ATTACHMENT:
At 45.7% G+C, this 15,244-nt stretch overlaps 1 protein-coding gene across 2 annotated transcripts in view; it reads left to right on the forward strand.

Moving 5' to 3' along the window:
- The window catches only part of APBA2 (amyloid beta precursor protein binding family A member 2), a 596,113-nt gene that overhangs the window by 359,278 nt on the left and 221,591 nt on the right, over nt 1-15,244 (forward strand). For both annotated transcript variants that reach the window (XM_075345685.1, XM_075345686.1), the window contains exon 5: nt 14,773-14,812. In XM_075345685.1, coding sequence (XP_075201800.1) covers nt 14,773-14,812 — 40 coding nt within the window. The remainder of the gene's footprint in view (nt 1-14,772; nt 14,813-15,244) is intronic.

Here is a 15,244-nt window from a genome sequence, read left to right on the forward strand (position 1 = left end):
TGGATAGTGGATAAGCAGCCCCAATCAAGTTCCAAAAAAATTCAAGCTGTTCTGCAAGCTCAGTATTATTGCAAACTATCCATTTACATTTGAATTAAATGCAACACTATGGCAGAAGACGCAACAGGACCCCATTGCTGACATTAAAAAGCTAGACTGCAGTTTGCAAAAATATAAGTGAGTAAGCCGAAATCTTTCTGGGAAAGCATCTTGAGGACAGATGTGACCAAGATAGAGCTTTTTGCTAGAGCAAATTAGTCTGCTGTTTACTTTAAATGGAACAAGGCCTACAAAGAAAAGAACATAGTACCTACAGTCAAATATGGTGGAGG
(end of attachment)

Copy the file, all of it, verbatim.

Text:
At 45.7% G+C, this 15,244-nt stretch overlaps 1 protein-coding gene across 2 annotated transcripts in view; it reads left to right on the forward strand.

Moving 5' to 3' along the window:
- The window catches only part of APBA2 (amyloid beta precursor protein binding family A member 2), a 596,113-nt gene that overhangs the window by 359,278 nt on the left and 221,591 nt on the right, over nt 1-15,244 (forward strand). For both annotated transcript variants that reach the window (XM_075345685.1, XM_075345686.1), the window contains exon 5: nt 14,773-14,812. In XM_075345685.1, coding sequence (XP_075201800.1) covers nt 14,773-14,812 — 40 coding nt within the window. The remainder of the gene's footprint in view (nt 1-14,772; nt 14,813-15,244) is intronic.

Here is a 15,244-nt window from a genome sequence, read left to right on the forward strand (position 1 = left end):
TGGATAGTGGATAAGCAGCCCCAATCAAGTTCCAAAAAAATTCAAGCTGTTCTGCAAGCTCAGTATTATTGCAAACTATCCATTTACATTTGAATTAAATGCAACACTATGGCAGAAGACGCAACAGGACCCCATTGCTGACATTAAAAAGCTAGACTGCAGTTTGCAAAAATATAAGTGAGTAAGCCGAAATCTTTCTGGGAAAGCATCTTGAGGACAGATGTGACCAAGATAGAGCTTTTTGCTAGAGCAAATTAGTCTGCTGTTTACTTTAAATGGAACAAGGCCTACAAAGAAAAGAACATAGTACCTACAGTCAAATATGGTGGAGG